Mortgage-bond investors aren’t convinced that the U.S. housing bust is over, according to a survey by JPMorgan Chase & Co.
Only 34 percent of respondents in a poll last week agreed that “home prices have bottomed nationally,” with 11 percent expecting values to fall an additional 5 percent or more, according to a July 27 report by the bank’s analysts. A total of 56 percent said prices will decline less than 5 percent.
A rally in the $1 trillion market for home-loan securities without government backing has been accelerating as investors seek higher returns amid benchmark interest rates that reached record lows this month. Bond buyers’ relative pessimism on the real-estate market adds to signs further gains may be possible, according to JPMorgan analysts led by John Sim in New York
“Our survey indicates that home price stabilization may not yet be priced in,” the analysts wrote in the report.
The investors’ views contrast with comments by Warren Buffett, Berkshire Hathaway Inc.’s billionaire chairman, who told CNBC on July 12 that “we’re seeing a pickup, and it’s noticeable” in residential housing. Goldman Sachs Group Inc. analysts said July 23 that the market has started a “strong” recovery that will benefit builders, while Bank of America Corp. economist Michelle Meyer said “we think home prices have indeed bottomed” in a July 25 interview with Bloomberg Television.
Values in 20 large U.S. metropolitan areas rose 1.3 percent in April from the previous month, after a 35 percent plunge from a July 2006 peak, according to S&P/Case-Shiller index data. May figures will be released tomorrow. Prices nationwide rose 1.8 percent in May, the third straight monthly gain, according to real-estate data firm CoreLogic Inc. in Santa Ana, California.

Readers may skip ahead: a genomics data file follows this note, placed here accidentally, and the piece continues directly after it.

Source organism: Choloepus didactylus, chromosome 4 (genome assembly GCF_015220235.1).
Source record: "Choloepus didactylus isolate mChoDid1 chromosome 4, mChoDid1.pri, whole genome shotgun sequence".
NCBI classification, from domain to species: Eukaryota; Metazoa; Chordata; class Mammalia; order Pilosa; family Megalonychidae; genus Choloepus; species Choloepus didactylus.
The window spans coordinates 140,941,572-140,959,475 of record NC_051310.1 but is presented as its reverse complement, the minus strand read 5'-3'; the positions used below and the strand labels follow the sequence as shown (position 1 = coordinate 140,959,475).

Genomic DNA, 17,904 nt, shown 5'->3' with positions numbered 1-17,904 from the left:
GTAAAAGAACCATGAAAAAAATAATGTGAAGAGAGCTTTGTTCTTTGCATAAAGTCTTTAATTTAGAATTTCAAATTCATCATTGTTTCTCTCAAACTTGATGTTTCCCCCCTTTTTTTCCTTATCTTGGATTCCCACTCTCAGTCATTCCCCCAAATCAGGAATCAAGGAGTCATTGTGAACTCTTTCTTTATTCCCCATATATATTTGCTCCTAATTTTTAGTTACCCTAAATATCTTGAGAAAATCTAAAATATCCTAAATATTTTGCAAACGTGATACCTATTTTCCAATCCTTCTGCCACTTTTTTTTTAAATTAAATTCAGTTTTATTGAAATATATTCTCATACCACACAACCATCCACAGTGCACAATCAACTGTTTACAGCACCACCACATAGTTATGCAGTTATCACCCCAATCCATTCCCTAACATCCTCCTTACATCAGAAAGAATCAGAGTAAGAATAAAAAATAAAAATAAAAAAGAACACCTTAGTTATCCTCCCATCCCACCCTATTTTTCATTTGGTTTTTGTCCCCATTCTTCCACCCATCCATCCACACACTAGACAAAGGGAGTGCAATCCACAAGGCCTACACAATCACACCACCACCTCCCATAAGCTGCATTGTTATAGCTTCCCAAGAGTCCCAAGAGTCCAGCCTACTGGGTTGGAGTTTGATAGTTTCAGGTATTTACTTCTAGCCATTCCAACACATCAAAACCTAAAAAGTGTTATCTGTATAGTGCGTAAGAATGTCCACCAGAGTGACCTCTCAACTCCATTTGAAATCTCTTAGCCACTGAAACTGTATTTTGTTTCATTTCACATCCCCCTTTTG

Still, sales of previously owned homes unexpectedly fell to an eight-month low in June, slumping 5.4 percent to a 4.37 million annual rate, the National Association of Realtors said July 19. The group’s index of pending sales unexpectedly decreased 1.4 percent after a 5.4 percent gain in May that was less than initially reported, figures released July 26 showed.
Slower job growth that’s holding down confidence and strict lending standards are restraining housing even with cheaper properties and mortgage rates at all-time lows. While down from a peak of 8.79 million units in 2010, so-called shadow inventory remains at 5.65 million, Morgan Stanley said July 26. The figure represents loans likely to default, in foreclosure or already turned into seized homes, and poised to add to distressed sales.
Asset managers including D.E. Shaw & Co., Cerberus Capital Management LP, Canyon Partners LLC and Goldman Sachs started funds during the past year that target home-loan debt without government backing, spurred by its 2011 collapse, bullishness on housing or predictions of forced selling by European banks.
Subprime-mortgage securities from 2005 through 2007, the years that produced the most defaulted loans, have rallied more than 25 percent this year, according to Barclays Plc index data. Losses averaged 5.5 percent last year, after some bonds slumped as much as 30 percent from early 2011 peaks.
“Investors have been taking profits after the rally pushed returns higher than 15 percent on many distressed assets,” the JPMorgan analysts wrote. “Still, the yield grab continues and we expect further tightening from here as positive economic news and headlines in Europe buoy risky assets.”